Strong review for his brutal, amazing collection The Corpse Exhibition in the New York Times.
Panel discussion at the Mosaic Rooms in London next week with contributors to the Al-Mutanabbi Street Starts Here project and exhibition. http://www.mosaicrooms.org/al-mutanabbi-street-project/?utm_source=The+Arab+British+Centre+List&utm_campaign=7795d895ae-PLAY_ARTIST_TALK_FILMS_PANEL_DISCUSSION&utm_medium=email&utm_term=0_1d227fc5fd-7795d895ae-308290897
Jonathan Jones has written a short article for The Guardian about kennardphillipps’ work Photo Op, which is on display at the moment as part of Catalyst: Contemporary Art and War at IWM North. For what it’s worth, I read the comments below the line, and many of them dwell on the question of truth and lies, in relation to Tony Blair, the Iraq war and the work itself, bringing to mind the following:
We all know that Art is not truth. Art is a lie that makes us realize truth, at least the truth that is given us to understand. The artist must know the manner whereby to convince others of the truthfulness of his [sic] lies. If he only shows in his work that he has searched, and re-searched, for the way to put over lies, he would never accomplish anything.
Pablo Picasso (1923)
(quote via Austin Kleon at http://tumblr.austinkleon.com/post/19467113501)
To me this speaks not just to the work of artists like kennardphillipps and other well known photomonteurs such as John Heartfield and Martha Rosler who are concerned to reveal and shock but also to the aesthetic constitution of politics itself. Picasso’s words might apply equally to the construction of the ‘case’ for the Iraq war or the personae of the politicians who set it in motion. In that sense, Photo Op is not just ‘about’ the war, but might equally be regarded as part of the struggle over what counts as the political reality and truth of it. As violence in Iraq approaches levels not seen since the worst of 2006 and 2007, with more than six thousand people killed this year according to the UN, the war can hardly be regarded as over.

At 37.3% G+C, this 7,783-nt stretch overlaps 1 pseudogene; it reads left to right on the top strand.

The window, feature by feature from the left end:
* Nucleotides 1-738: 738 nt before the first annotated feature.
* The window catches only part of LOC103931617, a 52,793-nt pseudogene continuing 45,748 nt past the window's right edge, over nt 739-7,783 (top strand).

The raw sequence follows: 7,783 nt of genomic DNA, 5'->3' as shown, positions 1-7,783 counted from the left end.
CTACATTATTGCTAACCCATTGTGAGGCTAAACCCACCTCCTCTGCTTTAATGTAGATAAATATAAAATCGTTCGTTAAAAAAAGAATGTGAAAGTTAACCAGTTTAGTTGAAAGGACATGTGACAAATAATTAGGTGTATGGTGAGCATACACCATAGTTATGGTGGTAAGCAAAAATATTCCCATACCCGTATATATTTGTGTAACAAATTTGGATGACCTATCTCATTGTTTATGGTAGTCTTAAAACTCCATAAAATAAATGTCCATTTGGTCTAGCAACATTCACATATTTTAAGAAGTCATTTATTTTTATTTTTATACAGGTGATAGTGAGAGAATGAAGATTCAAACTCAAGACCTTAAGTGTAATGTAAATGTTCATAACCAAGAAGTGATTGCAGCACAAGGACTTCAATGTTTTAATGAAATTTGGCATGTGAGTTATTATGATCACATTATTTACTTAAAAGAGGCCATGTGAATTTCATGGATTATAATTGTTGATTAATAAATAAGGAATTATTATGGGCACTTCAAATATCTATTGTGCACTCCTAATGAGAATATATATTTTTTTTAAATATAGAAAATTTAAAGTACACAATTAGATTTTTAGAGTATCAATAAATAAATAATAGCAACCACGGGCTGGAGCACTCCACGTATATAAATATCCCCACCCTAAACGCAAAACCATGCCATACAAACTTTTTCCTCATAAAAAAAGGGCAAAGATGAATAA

Rijin Sahakian’s critique of Nato Thompson’s arts-inflected take on US counterinsurgency in Iraq, in which she contrasts the myths of ‘population-centric warfare’ with the violence inflicted upon Iraqis and Iraq since 2003.
I’ve put together a showing and discussion of War Boutique’s 2011 work The Great Game (which uses textiles to reflect on successive British interventions in Afghanistan) at the RGS-IBG conference in late August. I’m delighted that the artist will join us to introduce the work and be part of the discussion. (The photo clicks through to the session outline on the RGS website).
Spaces are still available for this workshop, which is open to academics and nonacademics alike. RSVP to firstname.lastname@example.org
Beyond the Geographies of War: Exploring Art and Peace
UCL Department of Geography, Pearson Building, Gower Street, London WC1E 6BT
11am-4pm, 27th March 2013
Questions of geography – of space, place, home, environment, landscape and territory – are a recurring theme in the responses of artists to war. But how do they figure in the relationship between art and peace? How can we understand the role that spatial practices and spatial themes play in creating peace as well as in articulating resistance to war and violence?
This workshop will explore these questions with reference to the Iraq war but will also branch out to consider the relationship between geography, art and peace more broadly. With talks by artists Rashad Selim and Emily Johns and academic Bernadette Buckley, and touching on issues of oil, water and ecology as well as politics and war, the workshop provides an opportunity to reflect on how art, activism and critical spatial practices can inform one another.
Timetable and speakers